Slides from Stacey Marien
Slides from Corey Seeman
These short "pecha kucha-like" sessions will feature 4 PowerPoint presentations of 6 minutes and 40 seconds each. We will have approximately 15 minutes at the end of the session intended for Q&A for all 4 sessions. Come for a lively, rapid-fire group of talks. 1) Performance Appraisal in Collection Development
Steve Alleman, Head of Collections, University of Missouri-Kansas City
Annual personnel evaluations are always difficult, but they are especially problematical in collection development, because the librarians doing the basic work of selection and liaising with faculty and students often do not report to the librarian responsible for collection development and assessment. In this session we will discuss bridging the gap between public and technical services, explore the ways that different organizational structures will affect the performance appraisal process, and also examine a set of competencies that can be used in that process irrespective of individual variables. Attendees will have the opportunity to share appraisal strategies used at their libraries and to propose new approaches to the problem.
2) Using Libguides to Corral Your Workflows
Stacey Marien, Acquisitions Librarian, American University
Starting up the E-preferred approval plan was the last straw. What kind of ebook was this? What account code did we use? Did we have to set up a profile with OCLC? Who would load the records? What would the email say from Coutts Ingrams? Is my head attached to my body?
Ebooks are primarily handled by the Acquisitions Department in the library of American University. We realized that we had too many ebook programs going on to keep straight (never mind all the print book programs too such as the newly launched purchase-on-demand service). There had to be a way to document these workflows and make them available in an easily accessible manner to everyone in Acquisitions and beyond. The reference librarians have created many libguides to help users, why not create a libguide to help the internal users in Technical Services as well as other areas of the library? The Ebook confusion was just the start and as the LibGuide took shape, we brainstormed all the other workflows that could be included. The end result was the following: rethinking each workflow; consulting with several departments in the library, including outside technical services; and revising existing documentation as well as creating new workflows for existing procedures. Our ultimate goal was to make sure we had all the workflow documentation we needed and to make it easy for everyone in the library to find that information.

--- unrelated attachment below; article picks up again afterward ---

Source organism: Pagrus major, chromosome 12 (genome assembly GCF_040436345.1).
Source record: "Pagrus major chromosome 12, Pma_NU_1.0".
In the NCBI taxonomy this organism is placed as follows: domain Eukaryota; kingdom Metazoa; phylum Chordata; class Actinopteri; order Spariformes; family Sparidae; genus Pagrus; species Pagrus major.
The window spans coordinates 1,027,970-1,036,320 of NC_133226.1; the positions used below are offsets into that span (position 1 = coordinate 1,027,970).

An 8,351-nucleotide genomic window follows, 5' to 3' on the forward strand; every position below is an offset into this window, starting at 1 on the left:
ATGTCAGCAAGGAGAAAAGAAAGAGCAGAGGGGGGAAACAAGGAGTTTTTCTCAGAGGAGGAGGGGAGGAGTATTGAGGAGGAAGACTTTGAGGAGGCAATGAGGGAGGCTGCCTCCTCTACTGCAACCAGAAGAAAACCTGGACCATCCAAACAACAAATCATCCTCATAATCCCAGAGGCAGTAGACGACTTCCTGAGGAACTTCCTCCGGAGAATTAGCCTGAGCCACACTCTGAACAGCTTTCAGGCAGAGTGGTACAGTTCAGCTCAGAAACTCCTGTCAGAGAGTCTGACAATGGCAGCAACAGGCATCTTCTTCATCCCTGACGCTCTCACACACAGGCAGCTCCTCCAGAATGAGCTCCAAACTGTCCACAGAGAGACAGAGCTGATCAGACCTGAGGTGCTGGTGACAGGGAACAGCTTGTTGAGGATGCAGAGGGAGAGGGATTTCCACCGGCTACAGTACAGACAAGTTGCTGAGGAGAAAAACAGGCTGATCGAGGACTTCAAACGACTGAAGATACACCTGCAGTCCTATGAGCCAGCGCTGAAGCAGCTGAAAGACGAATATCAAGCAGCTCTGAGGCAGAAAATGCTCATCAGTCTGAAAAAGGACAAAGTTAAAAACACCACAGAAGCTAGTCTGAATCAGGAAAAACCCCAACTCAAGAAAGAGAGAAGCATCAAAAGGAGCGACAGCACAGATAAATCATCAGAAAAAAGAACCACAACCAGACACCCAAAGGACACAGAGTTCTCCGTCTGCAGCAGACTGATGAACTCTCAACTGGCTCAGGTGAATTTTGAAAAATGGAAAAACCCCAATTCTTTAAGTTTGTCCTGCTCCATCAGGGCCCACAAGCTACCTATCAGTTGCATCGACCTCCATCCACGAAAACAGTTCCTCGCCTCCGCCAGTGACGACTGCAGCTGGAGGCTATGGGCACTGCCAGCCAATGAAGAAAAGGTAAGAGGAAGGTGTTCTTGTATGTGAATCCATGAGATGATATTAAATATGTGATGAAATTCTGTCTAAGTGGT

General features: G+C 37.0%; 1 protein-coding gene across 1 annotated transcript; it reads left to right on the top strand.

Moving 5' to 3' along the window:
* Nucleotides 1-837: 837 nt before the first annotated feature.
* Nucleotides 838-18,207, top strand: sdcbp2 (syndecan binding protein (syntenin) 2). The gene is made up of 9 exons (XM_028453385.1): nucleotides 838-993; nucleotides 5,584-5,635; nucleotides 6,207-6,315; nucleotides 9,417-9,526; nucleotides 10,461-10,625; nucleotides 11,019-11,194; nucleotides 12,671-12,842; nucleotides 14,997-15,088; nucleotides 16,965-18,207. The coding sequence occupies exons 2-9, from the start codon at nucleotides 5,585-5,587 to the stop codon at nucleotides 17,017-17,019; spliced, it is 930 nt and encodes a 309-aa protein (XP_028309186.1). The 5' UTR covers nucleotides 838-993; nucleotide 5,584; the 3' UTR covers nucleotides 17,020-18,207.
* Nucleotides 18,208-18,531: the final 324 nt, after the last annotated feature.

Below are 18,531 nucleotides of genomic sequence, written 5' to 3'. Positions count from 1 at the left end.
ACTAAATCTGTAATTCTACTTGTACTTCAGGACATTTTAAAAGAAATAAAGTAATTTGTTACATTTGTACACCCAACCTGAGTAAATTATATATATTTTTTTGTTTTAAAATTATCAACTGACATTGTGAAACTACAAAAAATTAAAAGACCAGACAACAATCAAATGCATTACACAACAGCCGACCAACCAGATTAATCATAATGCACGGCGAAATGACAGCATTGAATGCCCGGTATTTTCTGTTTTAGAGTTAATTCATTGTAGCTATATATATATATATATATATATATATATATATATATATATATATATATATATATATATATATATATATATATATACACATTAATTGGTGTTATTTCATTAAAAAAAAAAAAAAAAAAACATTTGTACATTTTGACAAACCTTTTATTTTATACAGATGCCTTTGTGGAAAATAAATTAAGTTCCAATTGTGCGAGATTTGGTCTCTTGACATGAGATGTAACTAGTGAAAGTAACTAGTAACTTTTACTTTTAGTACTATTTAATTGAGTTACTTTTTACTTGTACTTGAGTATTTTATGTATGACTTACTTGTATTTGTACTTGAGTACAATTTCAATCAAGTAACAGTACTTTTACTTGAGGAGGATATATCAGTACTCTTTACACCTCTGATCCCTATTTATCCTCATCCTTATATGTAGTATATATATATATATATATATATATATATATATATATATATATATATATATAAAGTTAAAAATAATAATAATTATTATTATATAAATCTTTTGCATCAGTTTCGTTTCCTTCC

3) Here we go again!: Reorganization for the change weary
Annette Day, Director, Logistics and Resource Distribution Services Distribution, University of Nevada-Las Vegas
This shotgun session will provide a brief overview of the planning needed to enact a successful reorganization of a technical services department using the experience of the reorganization of the Logistics and Resource Distribution Services (LRDS) Division at the University of Nevada, Las Vegas(UNLV) Libraries.
LRDS is a large division with diverse functions including collection management, acquisitions, discovery, ILL, stacks management and digital scholarship. This session will describe the steps undertaken at UNLV and will provide attendees with guidance on planning, information gathering and communication needs when undertaking a review of department/division workflows, roles and structure. The session will also emphasize pitfalls to avoid based on the experiences of staff in the UNLV LRDS Division who have experienced continual change in structure, roles and personnel over the past several years.
4) The Ethereal Library: Thinking Creatively When You Have No Space To Think
Corey Seeman, Kresge Library Services Director, University of Michigan
Today’s library operates in two distinct spaces. First, there is the physical space, where we provide our community a place to work, where we provide access to print materials, and where we can provide a place to provide service. Second, there is the ethereal space, where we connect with users, provide outreach, and where our value is revealed. And in the best case scenario, a library has these two spaces to operate from. However, over the past few years, many academic libraries (especially departmental ones) have seen their footprint erode.
Despite being well regarded as a service unit and essential for student study space, the Kresge Business Library at the Ross School of Business will cease being a full-service library in the traditional sense. This year, we are transitioning into a service unit with little more space than is needed to house the librarians and staff. Using these challenges, the presenter will share accounts of how the reduction and elimination of library space did not also lead to the elimination of core library services coming from that group.
Among the topics to be discussed are measuring outcomes and student satisfaction, providing expanded reference services and embedded librarian programs, as well as the adoption of new services that saved positions at Kresge. The presenter will showcase how you can move from a physical library to an ethereal one, while retaining services, people and your connection to the school.